Jane Siberry,
(Sheeba, 2000)

Though Jane Siberry is not a folksinger, she has recorded a collection of traditional songs from the United Kingdom and United States. Siberry has a slow, mellow voice and the sense of intimacy she creates on each piece accentuates the quality of her singing.

Her renditions of "The Banks of Pontchartrain," "Swing Low Sweet Chariot," "Streets of Laredo" and "As I Roved Out" are arranged with a more ethereal feel than many traditional versions, but bring out the emotions they contain none the less.

Particularly beautiful are "All Through the Night" and "The Water is Wide." The former is a soothing lullaby played with piano and an old harp brought from Wales many years ago to Canada, but was unable to hold its tuning due to the weather and so went unplayed for years. The latter is the least depressing version of this song I have come across. Using a slightly different set of verses, it ends with the couple loving each other until death, but being separated by distance (instead of the usual spurned-lover variation).

"False, False Fly" is a highlight of the album and the only fast tempoed song on it. A traditional riddle song, it has a young girl being asked a series of questions by a fly who is the devil in disguise.

The final track "Shenandoah/Sail Away" has a flowing rhythm, mimicking the movement of water. It is a lovely end to the album.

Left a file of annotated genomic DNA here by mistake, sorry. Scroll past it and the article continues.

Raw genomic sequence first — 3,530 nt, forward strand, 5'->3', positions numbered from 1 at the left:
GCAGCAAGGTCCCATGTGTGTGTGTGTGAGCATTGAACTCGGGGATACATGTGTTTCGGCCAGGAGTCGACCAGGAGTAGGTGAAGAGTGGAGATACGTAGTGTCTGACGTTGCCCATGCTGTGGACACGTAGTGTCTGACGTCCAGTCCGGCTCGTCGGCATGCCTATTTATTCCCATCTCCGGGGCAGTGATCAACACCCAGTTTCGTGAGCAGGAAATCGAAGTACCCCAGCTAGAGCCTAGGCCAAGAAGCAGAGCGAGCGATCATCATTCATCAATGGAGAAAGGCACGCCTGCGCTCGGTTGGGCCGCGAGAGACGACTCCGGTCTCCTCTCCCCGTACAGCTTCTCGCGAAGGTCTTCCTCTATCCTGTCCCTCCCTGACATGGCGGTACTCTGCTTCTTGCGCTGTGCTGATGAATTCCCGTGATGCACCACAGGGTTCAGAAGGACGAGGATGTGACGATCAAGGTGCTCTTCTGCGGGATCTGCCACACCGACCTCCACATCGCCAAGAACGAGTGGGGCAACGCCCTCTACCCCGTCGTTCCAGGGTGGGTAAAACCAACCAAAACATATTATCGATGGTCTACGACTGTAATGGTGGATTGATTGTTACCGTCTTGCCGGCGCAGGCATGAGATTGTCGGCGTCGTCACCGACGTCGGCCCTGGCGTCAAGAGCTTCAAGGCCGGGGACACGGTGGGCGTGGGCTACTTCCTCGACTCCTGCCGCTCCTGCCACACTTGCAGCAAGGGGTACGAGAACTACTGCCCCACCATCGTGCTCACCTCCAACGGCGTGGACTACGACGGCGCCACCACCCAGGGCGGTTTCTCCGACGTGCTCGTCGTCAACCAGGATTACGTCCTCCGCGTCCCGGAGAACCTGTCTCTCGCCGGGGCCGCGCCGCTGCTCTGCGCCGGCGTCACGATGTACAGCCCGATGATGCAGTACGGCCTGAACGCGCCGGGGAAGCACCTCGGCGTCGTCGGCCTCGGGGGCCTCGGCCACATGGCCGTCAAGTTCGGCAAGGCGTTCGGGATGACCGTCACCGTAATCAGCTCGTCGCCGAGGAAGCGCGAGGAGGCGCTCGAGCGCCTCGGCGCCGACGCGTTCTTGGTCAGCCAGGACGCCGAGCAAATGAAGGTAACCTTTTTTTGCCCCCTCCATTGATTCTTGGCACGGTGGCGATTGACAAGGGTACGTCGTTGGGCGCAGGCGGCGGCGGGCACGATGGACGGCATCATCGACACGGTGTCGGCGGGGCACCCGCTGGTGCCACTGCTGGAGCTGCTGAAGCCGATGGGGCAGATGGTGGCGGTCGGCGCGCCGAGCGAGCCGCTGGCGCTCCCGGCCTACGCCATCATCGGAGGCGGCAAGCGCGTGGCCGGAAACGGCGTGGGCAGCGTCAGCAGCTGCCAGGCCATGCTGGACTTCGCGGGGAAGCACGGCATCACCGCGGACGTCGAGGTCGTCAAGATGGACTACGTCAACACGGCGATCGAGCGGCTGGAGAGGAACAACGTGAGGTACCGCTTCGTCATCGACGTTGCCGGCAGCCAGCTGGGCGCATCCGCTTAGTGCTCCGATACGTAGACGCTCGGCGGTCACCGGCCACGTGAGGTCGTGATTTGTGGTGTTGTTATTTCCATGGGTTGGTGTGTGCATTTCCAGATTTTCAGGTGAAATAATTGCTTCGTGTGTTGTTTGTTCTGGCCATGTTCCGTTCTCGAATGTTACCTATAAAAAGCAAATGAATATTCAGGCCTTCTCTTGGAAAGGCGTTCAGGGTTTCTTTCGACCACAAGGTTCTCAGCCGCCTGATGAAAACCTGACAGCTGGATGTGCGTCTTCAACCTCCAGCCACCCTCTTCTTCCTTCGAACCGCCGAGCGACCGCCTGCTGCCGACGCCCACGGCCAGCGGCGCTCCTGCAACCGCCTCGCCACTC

My only complaint is that Siberry uses the same tempo and stylised arrangement on most of the songs, making them sound like one long song instead of individual pieces. Though it is lovely, there are limits and you probably wouldn't want to listen to it too many times in a row. Listening to it at intervals, it is a pleasant break from albums with stronger bass sections.

The album is smooth and mellow. Siberry's reworkings of the old songs are lovingly produced and the significance of each to her is explained in the liner notes. Many of these songs will have significance to listeners as well and hearing them sung with such tenderness will bring back fond memories. At times ethereal, at times haunting, at times a little bit spacey-sounding, always she sings with love and that makes the album a terrific choice to listen to, relax and remember.

- Rambles
written by Jean Emma Price
published 9 October 2004

Buy it from Amazon.com.